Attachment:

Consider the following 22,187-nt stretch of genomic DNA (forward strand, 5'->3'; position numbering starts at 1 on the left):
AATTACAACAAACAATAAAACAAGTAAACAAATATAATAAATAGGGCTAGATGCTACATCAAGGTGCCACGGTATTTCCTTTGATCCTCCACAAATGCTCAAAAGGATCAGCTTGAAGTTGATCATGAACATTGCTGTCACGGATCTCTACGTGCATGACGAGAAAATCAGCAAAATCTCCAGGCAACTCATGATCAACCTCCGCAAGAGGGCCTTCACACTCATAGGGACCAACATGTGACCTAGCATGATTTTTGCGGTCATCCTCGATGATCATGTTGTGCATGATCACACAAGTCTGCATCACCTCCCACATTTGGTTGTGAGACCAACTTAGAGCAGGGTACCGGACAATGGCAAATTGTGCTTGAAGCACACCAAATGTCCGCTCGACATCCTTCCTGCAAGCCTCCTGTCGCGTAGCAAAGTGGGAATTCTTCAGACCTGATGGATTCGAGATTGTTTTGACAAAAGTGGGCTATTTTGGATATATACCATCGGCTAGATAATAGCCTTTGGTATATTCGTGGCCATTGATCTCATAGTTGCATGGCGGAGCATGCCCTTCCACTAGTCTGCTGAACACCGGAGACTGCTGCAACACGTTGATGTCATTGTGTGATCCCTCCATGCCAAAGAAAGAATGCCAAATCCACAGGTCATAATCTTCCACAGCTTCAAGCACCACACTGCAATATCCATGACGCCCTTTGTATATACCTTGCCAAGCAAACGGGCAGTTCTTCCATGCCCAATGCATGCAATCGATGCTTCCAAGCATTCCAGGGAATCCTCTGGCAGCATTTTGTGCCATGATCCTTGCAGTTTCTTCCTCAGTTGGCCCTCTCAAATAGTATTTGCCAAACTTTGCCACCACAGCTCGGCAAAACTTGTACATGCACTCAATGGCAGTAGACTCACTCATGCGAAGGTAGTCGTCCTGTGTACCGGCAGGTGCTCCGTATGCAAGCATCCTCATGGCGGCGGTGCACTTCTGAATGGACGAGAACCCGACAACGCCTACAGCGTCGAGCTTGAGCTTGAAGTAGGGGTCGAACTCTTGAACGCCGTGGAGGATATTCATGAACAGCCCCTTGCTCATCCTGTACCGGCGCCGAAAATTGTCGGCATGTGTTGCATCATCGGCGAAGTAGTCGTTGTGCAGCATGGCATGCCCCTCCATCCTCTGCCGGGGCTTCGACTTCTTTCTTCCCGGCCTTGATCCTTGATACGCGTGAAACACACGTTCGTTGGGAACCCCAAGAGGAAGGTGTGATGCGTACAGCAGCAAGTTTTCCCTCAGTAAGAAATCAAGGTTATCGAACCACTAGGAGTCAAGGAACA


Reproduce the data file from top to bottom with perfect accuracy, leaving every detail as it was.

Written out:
Consider the following 22,187-nt stretch of genomic DNA (forward strand, 5'->3'; position numbering starts at 1 on the left):
AATTACAACAAACAATAAAACAAGTAAACAAATATAATAAATAGGGCTAGATGCTACATCAAGGTGCCACGGTATTTCCTTTGATCCTCCACAAATGCTCAAAAGGATCAGCTTGAAGTTGATCATGAACATTGCTGTCACGGATCTCTACGTGCATGACGAGAAAATCAGCAAAATCTCCAGGCAACTCATGATCAACCTCCGCAAGAGGGCCTTCACACTCATAGGGACCAACATGTGACCTAGCATGATTTTTGCGGTCATCCTCGATGATCATGTTGTGCATGATCACACAAGTCTGCATCACCTCCCACATTTGGTTGTGAGACCAACTTAGAGCAGGGTACCGGACAATGGCAAATTGTGCTTGAAGCACACCAAATGTCCGCTCGACATCCTTCCTGCAAGCCTCCTGTCGCGTAGCAAAGTGGGAATTCTTCAGACCTGATGGATTCGAGATTGTTTTGACAAAAGTGGGCTATTTTGGATATATACCATCGGCTAGATAATAGCCTTTGGTATATTCGTGGCCATTGATCTCATAGTTGCATGGCGGAGCATGCCCTTCCACTAGTCTGCTGAACACCGGAGACTGCTGCAACACGTTGATGTCATTGTGTGATCCCTCCATGCCAAAGAAAGAATGCCAAATCCACAGGTCATAATCTTCCACAGCTTCAAGCACCACACTGCAATATCCATGACGCCCTTTGTATATACCTTGCCAAGCAAACGGGCAGTTCTTCCATGCCCAATGCATGCAATCGATGCTTCCAAGCATTCCAGGGAATCCTCTGGCAGCATTTTGTGCCATGATCCTTGCAGTTTCTTCCTCAGTTGGCCCTCTCAAATAGTATTTGCCAAACTTTGCCACCACAGCTCGGCAAAACTTGTACATGCACTCAATGGCAGTAGACTCACTCATGCGAAGGTAGTCGTCCTGTGTACCGGCAGGTGCTCCGTATGCAAGCATCCTCATGGCGGCGGTGCACTTCTGAATGGACGAGAACCCGACAACGCCTACAGCGTCGAGCTTGAGCTTGAAGTAGGGGTCGAACTCTTGAACGCCGTGGAGGATATTCATGAACAGCCCCTTGCTCATCCTGTACCGGCGCCGAAAATTGTCGGCATGTGTTGCATCATCGGCGAAGTAGTCGTTGTGCAGCATGGCATGCCCCTCCATCCTCTGCCGGGGCTTCGACTTCTTTCTTCCCGGCCTTGATCCTTGATACGCGTGAAACACACGTTCGTTGGGAACCCCAAGAGGAAGGTGTGATGCGTACAGCAGCAAGTTTTCCCTCAGTAAGAAATCAAGGTTATCGAACCACTAGGAGTCAAGGAACA